“We have brought down the regime”, chanted the Cairo Tahrir crowd , while many were seen crying, cheering and embracing one another. Mohamed El Baradei, an Egyptian opposition leader, hailed the moment as being the “greatest day of my life… The country has been liberated after decades of repression.” (AP Press)
As Egypt sheds a delusional, cruel tyrant, played out for an audience of millions on the world stage via international broadcast, in Dallas another cruel tyrant schemes and murders his way to the Scottish throne and is brought down by the will and might of the people. Scheduled to open last weekend until February’s ice storm altered plans, Kitchen Dog Theater’s haunted, savage production of Macbeth resonates with thematic timeliness: power’s abuse and rightful accession. It sends chills up the spine to attend the play’s opening as parallel events unfold in the Middle East. KDT Co-Artistic directors Tina Parker and Christopher Carlos couldn’t have planned it better….
Macbeth the general is no ordinary malevolent villain. He doesn’t intrinsically find killing a joyous thing, say in the way Genghis Khan or Donald Rumsfeld might. Shakespeare’s play turns on the transformation Macbeth undergoes, from a highly effective, trusted warrior to a bloodless opportunist, driven by blind ambition to use any means at hand to establish and maintain dictatorial kingship. Encouraged to ‘dream big’ by a scummy threesome of ghostly witches, he returns home to find his grasping wife the catalyst to launch his ill-fated path of murder and deception. Once on blood-path, he finds there is neither turning back nor trusting anyone ever again. Christopher Carlos presents a cool-headed, but easily flattered and swayed Macbeth. He plays the sort of military man who is valued for his skill in hand to hand combat, one who can inspire others, but not for his wisdom as a clever battle strategist. When the seeds of murderous treason are planted in his mind, he gets carelessly swept up with the concept of becoming king. Carlos reveals a Macbeth caught in a hideous web from which there is no escape. Recognizing this, he plunges on with grim fatalistic determination. With his “mind full of scorpions” he hallucinates and can get no rest from the horrific consequences of his deeds. “Macbeth has murdered sleep, sleep no more”, he moans with deep regret. He delivers the famous “is this a dagger I see before me” speech as though the results of his actions terrify and overwhelm him like a maniacal nightmare, in horrified realization that there is no way back from impending insanity and escalating destruction.
In one hundred taut-strung minutes minus intermission, Kitchen Dog Theater
weaves together a credible Macbeth, managing to convey modern thematic parallels with actors costumed in paramilitary garb, berets and jack boots while exploring the primeval, ritualistic sense of the tale. A versatile ensemble of eight shifts gears, tempo and multiple roles with fluidity and focus. Christina Vela’s Lady Macbeth compliments Christopher Carlos’ “thane” as the penultimate manipulative, grasping wife driven mad to suicide by guilt and self-recrimination. Rhonda Boutte creates equally memorable, gritty portrayals as Macbeth’s sidekick Banquo and as Lady Macduff. Adrian Churchill uses his well-honed physical and vocal adeptness to define unique characters in his disparate roles of King Duncan, the Doctor and the drunken Porter. Max Hartman brings rational, measured sobriety to the character of Malcolm, legitimate successor to the throne, in strong contrast to Macbeth’s irrational opportunism and savagery. Cameron Cobb paints a realistically grieving Macduff who draws deep from personal reserves to effect justifiable retribution, stern yet heart-wrenching. Jenny Ledel and Drew Wall flesh out their supporting roles with imagination and vitality. All except Christopher Carlos take turns at playing mask shrouded “weird sisters”, the infamous witches, adding an unsettling shape-shifter quality to the performance.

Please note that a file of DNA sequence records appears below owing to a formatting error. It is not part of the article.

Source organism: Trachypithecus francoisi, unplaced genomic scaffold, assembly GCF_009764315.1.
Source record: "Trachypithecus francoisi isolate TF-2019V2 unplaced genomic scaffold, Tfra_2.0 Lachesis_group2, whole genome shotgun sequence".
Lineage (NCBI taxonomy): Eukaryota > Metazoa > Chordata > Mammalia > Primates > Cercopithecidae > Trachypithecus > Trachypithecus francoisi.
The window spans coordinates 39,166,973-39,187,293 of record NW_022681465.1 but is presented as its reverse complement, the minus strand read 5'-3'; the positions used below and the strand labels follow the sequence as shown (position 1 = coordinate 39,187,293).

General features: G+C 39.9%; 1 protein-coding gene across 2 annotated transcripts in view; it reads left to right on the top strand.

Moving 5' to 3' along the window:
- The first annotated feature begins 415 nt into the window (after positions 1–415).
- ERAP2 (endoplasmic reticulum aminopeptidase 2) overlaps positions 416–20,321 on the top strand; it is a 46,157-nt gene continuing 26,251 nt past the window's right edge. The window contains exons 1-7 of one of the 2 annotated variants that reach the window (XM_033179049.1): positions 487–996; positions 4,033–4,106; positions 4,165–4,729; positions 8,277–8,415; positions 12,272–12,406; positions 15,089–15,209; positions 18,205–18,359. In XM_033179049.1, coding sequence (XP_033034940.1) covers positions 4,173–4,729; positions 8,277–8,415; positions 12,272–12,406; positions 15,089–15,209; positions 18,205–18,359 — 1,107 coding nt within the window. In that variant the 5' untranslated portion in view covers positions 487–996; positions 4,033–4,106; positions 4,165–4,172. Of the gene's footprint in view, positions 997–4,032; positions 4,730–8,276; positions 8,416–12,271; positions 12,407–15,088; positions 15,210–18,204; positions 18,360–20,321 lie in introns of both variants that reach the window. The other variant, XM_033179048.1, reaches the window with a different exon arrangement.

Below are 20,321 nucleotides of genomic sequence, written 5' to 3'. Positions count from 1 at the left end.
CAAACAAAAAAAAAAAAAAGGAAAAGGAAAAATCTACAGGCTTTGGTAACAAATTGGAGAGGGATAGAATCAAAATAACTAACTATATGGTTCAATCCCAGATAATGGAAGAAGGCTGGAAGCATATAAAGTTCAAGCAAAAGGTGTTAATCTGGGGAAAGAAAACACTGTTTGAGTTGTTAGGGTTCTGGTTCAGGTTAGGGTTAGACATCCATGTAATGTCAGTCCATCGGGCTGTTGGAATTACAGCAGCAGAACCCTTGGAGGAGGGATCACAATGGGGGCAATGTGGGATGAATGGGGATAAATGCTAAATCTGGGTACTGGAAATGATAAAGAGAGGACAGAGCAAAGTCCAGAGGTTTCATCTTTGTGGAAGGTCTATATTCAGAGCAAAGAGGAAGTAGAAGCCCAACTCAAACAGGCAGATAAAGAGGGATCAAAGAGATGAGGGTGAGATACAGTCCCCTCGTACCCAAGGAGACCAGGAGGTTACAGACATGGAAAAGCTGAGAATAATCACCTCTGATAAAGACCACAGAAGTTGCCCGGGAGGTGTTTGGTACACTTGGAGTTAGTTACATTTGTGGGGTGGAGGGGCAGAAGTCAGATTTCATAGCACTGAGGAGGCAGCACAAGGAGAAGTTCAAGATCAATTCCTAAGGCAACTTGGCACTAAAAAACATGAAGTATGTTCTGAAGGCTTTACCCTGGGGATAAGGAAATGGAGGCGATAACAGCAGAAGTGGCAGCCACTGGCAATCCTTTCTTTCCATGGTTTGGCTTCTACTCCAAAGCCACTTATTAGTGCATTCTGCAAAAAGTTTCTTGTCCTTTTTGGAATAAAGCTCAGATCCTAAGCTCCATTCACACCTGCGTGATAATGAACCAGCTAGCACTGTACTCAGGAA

With set, light and sound design, Donna Marquet, Aaron Johansen and John M. Flores create a convincing, spooky world out of joint, where heinous, ancient acts foretell modern repression and somehow today’s regime change mirrors historical precedent.
Kitchen Dog Theater’s Macbeth is directed by Matthew Gray, with costumes by Samantha J. Miller and sword fight choreography by Bill Lengfelder.
Through March 5, 2011 214-953-1055 www.kitchendogtheater.org
Al Jazeera: Mubarak Steps Down — http://english.aljazeera.net/news/middleeast/2011/02/201121125158705862.html
Photo by Matt Mrozek